Now that Mexico Post has resumed operations, it’s time for us to jump to our next destination. Stay tuned for more adventures coming soon!

Thank you Rose for giving the little guys a tour of this majestic post office, and to her partner, Dr. Martin Checa-Artasu, for taking such nice photos and letting us use them in the post! 😍

If your post office is especially neat, or you’d like to host the Little Mail Carriers and show them around your town, let us know in the comments below. We’re always looking for new hosts and interesting things to see — bonus points if they’re postal-themed!


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Stationery Heaven

You know when you enter a stationery shop and your eyes go wide in delight, as if you were stepping into a magical kingdom full of treasures? With so many physical shops closed these days, it’s hard to replicate this feeling… but now and then I get the same thrill of excitement while browsing a shop online, and Stationery Heaven is one of those places!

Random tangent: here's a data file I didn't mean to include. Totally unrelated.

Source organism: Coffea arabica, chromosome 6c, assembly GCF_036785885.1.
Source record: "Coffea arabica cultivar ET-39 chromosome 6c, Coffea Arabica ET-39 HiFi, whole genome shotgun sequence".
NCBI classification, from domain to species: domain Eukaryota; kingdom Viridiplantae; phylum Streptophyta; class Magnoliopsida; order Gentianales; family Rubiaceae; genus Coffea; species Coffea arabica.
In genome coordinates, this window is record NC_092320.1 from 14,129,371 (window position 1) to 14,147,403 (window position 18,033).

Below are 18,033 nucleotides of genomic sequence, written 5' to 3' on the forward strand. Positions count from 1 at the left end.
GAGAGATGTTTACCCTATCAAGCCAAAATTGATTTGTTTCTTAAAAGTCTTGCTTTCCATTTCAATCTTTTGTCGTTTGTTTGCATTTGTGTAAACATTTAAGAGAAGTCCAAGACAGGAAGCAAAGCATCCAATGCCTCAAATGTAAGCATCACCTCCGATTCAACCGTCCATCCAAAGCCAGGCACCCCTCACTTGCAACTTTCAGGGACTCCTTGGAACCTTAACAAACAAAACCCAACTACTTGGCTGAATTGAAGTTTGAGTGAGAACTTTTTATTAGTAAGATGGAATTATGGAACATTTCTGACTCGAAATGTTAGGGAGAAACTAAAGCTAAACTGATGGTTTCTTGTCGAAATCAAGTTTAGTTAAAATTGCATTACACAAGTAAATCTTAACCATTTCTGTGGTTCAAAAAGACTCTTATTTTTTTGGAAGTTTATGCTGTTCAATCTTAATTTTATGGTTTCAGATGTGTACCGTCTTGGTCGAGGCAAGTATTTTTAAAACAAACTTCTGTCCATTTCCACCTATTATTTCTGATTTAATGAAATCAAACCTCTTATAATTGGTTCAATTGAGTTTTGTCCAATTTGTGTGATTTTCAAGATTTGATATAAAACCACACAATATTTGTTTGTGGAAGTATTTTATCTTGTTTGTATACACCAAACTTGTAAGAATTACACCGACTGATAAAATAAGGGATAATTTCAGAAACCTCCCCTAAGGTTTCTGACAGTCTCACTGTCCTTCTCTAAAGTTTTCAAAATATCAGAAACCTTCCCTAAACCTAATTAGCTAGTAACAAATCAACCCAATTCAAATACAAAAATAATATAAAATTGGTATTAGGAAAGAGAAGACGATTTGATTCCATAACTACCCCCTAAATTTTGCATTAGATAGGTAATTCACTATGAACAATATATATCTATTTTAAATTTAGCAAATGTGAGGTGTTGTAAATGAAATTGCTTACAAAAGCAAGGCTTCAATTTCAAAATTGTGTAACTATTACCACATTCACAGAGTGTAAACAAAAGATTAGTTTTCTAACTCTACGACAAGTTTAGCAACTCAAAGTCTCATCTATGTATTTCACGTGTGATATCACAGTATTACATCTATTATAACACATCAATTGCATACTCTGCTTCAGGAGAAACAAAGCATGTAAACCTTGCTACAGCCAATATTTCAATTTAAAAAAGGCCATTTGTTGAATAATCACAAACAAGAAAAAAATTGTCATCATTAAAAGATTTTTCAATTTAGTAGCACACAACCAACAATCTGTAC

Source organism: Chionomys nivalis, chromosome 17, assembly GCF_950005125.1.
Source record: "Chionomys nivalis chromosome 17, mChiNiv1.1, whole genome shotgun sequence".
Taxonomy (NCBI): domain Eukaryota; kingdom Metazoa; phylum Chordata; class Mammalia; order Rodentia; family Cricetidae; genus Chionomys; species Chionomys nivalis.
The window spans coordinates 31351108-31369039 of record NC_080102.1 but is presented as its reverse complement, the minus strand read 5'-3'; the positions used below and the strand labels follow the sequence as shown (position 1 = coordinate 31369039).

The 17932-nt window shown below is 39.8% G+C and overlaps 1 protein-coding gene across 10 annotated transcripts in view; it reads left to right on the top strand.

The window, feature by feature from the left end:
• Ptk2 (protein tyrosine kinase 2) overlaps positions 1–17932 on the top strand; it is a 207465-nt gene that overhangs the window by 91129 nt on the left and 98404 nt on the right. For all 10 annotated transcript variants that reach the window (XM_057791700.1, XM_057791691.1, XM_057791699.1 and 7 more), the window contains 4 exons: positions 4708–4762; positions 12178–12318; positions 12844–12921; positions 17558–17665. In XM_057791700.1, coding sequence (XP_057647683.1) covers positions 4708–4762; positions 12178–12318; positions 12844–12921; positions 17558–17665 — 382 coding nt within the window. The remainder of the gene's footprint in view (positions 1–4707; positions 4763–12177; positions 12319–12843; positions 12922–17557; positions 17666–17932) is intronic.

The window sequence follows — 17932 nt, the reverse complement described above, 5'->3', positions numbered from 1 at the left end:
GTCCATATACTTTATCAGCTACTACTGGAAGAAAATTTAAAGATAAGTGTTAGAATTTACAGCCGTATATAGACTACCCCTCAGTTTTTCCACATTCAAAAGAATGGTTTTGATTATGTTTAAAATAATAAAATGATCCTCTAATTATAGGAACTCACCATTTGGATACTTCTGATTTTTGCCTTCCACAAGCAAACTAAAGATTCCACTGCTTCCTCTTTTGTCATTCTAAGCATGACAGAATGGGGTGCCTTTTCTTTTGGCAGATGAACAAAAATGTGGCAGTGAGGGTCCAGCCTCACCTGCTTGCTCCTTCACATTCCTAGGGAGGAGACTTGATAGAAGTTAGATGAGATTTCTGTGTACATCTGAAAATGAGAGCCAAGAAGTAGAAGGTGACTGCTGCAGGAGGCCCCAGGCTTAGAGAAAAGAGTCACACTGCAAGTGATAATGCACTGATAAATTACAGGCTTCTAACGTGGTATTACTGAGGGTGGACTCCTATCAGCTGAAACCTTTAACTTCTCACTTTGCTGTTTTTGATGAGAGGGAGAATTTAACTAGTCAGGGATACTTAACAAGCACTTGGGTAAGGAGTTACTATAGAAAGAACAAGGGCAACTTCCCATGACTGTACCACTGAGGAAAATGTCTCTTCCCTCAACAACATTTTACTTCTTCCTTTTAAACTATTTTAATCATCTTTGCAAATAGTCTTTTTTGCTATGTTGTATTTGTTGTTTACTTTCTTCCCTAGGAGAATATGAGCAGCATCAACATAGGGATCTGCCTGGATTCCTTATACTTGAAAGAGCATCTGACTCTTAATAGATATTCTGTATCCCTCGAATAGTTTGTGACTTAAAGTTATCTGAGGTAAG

Nina, who is a postcrosser herself, stocks her online shop with so many kawaii stationery — from letter-writing sets, to washi tapes, stickers, greeting cards… and of course, lots and lots of postcards!

Stationery Heaven has been advertising in Postcrossing for many years now, so you might have already stumbled on their exquisite selection of postcards, featuring tons of familiar illustrators and brand names, like Edition Tausendschön, Art Unlimited, Lali Riddles, Tushita… even postcard books and sets on different topics! Whether you’re interested in art, transportation, reading or mailboxes, there’s really something for everyone’s taste.